Sharing a shop with Martin is the sport’s highest-paid and most well-liked driver, Earnhardt Jr. After leaving DEI and his long-occupied No. 8 Budweiser Chevy, Junior’s sponsorship load is now split between Amp Energy and the National Guard. Dale Jr. fans first identify now-driver No. 88 with Amp Energy, but often see Earnhardt in National Guard colors. After a few years of struggling, Dale Jr.’s fanbase is loud, but less ecstatic than before and harder to see. The once sea of red that flooded the grandstands every week is an awkward field of blue, white, green and black flowers. Kasey Kahne’s popularity and association with Budweiser pale in comparison to what Junior once ignited with the Bud suds through most of the 2000s.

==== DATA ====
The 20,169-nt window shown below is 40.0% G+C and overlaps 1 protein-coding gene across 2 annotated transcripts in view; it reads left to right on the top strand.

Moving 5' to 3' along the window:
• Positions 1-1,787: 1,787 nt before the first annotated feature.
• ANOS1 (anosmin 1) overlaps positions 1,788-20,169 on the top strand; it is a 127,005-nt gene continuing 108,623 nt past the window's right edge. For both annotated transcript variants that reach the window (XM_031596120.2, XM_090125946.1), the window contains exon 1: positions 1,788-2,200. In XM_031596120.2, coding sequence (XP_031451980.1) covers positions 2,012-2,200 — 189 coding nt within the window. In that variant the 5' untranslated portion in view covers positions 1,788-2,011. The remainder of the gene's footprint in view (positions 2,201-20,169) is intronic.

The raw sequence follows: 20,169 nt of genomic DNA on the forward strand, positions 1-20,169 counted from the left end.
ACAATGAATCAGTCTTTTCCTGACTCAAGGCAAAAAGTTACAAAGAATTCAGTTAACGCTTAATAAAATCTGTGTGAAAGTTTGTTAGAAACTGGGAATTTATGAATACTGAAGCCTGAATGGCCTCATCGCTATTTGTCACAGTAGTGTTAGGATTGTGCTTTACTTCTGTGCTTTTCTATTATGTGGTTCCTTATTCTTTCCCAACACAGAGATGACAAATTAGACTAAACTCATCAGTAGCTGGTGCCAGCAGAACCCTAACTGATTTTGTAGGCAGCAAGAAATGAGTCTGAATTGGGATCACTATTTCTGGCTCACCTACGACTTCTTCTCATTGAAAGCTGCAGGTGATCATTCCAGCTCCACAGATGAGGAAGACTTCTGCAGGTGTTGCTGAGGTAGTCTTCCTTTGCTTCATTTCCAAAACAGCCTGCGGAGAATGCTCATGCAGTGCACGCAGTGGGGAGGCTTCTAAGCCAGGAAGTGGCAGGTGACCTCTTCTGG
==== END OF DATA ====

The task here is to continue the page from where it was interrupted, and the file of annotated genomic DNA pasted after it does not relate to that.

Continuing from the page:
Other examples of NASCAR crises include the double title sponsorship of races (like the race I called last night for the USAR Pro Cup Series: The Racing Electronics 250, brought to you by Live Oak Plantation… oh yeah… and that’s the old Hooters Pro Cup Series… remember that?), the rapidly changing title sponsors of series (remember a certain change from Winston to Nextel Cup and then the quick shift to Sprint after only four years?), and fading away of familiar stars in favor of young hot shoes due to sponsor demands (David Stremme in place of Sterling Marlin in the Ganassi Coors Light No. 40 Dodge never, ever seemed like a good move).